Opinion by Holly Thomas
Updated: Thu, 14 Oct 2021 10:19:02 GMT
Editor's Note: Holly Thomas is a writer and editor based in London. She is morning editor at Katie Couric Media. She tweets @HolstaT. The opinions expressed in this commentary are solely those of the author. View more opinion articles on CNN.
Like many Bond outings before it, "No Time To Die" promised its audience something new.
Daniel Craig had already proven himself a far more multidimensional James Bond than we'd ever seen -- acknowledging in his performance the obvious misery and screwed-up detachment of a man who kills for a living, drinks vodka like water and treats women as disposable bait. But in many ways, even with Craig on board, the franchise as it existed up to 2015's "Spectre" hadn't moved that far beyond its tired misogynist roots.
Female characters largely came, took their clothes off and went, and Craig's Bond continued to execute death-defying stunts (as well as countless faceless henchmen) with little concern for life or limb -- including his own.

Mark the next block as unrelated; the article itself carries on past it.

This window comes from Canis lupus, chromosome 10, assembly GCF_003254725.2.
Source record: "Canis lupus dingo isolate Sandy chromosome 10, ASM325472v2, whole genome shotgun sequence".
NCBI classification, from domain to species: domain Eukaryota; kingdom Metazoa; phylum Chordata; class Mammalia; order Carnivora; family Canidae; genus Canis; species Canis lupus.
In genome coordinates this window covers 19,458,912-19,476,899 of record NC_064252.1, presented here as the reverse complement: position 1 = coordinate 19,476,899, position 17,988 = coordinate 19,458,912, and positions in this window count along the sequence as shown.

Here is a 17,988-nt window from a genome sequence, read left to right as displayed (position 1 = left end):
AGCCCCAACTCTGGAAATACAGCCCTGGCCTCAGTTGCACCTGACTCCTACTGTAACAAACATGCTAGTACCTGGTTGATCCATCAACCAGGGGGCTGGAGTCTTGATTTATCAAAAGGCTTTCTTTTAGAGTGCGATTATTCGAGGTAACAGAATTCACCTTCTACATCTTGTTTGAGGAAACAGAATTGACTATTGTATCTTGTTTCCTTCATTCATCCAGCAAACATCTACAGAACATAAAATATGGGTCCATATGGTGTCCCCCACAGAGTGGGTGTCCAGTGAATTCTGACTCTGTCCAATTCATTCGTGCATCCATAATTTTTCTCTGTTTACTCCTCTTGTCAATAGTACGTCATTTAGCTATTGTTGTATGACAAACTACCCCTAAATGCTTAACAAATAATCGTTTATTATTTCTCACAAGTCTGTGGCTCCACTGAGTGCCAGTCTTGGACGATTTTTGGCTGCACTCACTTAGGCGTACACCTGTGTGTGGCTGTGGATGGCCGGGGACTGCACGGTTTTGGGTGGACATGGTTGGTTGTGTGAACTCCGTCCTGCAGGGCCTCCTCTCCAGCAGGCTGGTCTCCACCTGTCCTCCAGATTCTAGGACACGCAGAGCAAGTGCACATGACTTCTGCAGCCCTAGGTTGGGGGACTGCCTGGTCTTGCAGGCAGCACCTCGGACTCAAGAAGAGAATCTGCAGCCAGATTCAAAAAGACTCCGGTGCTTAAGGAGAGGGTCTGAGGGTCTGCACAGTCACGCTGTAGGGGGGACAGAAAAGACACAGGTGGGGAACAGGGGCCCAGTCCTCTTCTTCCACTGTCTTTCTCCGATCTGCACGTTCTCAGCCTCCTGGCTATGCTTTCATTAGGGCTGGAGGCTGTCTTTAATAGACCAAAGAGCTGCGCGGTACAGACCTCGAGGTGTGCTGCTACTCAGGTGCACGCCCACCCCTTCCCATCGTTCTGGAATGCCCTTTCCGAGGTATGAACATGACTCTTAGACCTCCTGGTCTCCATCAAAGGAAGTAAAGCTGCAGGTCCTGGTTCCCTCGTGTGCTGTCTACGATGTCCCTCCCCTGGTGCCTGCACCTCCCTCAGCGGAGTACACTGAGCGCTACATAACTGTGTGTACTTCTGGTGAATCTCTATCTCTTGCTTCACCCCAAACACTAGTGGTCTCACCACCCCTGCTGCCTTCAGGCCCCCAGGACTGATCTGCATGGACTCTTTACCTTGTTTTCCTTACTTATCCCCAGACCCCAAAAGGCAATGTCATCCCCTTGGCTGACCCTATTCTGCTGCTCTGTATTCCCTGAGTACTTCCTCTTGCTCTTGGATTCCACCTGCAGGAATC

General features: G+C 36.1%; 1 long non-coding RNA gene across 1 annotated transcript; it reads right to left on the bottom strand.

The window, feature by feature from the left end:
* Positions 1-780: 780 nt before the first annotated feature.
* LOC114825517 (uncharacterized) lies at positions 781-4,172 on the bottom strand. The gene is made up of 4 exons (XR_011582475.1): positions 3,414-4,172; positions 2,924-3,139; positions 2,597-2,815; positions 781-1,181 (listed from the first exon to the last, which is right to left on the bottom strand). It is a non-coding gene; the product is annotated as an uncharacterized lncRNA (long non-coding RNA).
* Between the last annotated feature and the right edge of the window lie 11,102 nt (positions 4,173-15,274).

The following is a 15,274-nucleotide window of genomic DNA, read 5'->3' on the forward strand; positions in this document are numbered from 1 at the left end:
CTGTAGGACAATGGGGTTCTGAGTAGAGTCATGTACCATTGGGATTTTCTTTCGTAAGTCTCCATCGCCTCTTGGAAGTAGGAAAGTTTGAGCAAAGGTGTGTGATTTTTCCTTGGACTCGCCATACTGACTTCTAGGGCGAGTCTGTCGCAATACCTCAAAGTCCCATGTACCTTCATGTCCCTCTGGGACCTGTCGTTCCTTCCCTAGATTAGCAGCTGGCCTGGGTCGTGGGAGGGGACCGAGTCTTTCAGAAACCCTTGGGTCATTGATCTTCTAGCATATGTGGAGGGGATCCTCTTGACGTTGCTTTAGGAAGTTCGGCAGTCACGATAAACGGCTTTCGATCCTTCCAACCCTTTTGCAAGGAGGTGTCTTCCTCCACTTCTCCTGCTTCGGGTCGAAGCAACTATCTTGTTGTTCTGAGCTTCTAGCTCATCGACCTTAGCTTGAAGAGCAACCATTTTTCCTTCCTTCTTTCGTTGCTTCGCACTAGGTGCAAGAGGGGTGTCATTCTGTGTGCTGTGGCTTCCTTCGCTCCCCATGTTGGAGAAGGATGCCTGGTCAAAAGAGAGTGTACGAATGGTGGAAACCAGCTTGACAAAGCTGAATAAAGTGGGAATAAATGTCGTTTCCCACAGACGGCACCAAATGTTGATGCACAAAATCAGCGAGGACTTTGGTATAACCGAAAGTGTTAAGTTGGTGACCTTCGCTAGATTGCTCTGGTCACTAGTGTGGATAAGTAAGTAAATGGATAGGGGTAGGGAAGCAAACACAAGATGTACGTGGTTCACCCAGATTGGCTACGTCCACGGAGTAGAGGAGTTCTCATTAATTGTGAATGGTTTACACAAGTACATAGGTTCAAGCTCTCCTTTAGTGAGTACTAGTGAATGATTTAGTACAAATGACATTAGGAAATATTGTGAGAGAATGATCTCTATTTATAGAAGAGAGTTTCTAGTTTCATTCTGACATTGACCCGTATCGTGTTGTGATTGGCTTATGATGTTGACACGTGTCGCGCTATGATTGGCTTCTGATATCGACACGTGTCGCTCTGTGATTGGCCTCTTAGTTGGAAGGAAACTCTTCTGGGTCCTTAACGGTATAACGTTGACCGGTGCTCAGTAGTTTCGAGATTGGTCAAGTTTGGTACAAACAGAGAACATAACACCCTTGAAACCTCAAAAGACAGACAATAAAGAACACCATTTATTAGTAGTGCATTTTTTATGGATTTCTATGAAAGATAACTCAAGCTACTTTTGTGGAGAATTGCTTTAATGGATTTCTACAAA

So for all the years-long hype around Lashana Lynch's portrayal of the new 007 (replacing a retired Bond), Léa Seydoux's return as Madeleine Swann, and Daniel Craig's determination to acknowledge how very old and beaten-up he has become in the process of being Bond, there was no guarantee that much actual cultural progress would be made this time around.
But for once, amid the absurd and seemingly endless plot in "No Time to Die," there was progress indeed.
One welcome shift was a move away from the tired, colonial "for Queen and Country" framing of previous installments, which endured throughout Craig's tenure up until now. Though it's not strictly part of the canon, Craig's skit with Queen Elizabeth during the opening ceremony of the 2012 Olympics further cemented the on-screen association of Bond with national fealty which started with the pug-like bust of Winston Churchill in M's office in the opening scenes of 1962's "Dr. No." In 2012's "Skyfall," one of the "tests" Bond must pass to prove he's fit to work involves a word association game. To the prompt "country," he answers immediately "England." (His answer to "woman": "provocatrix").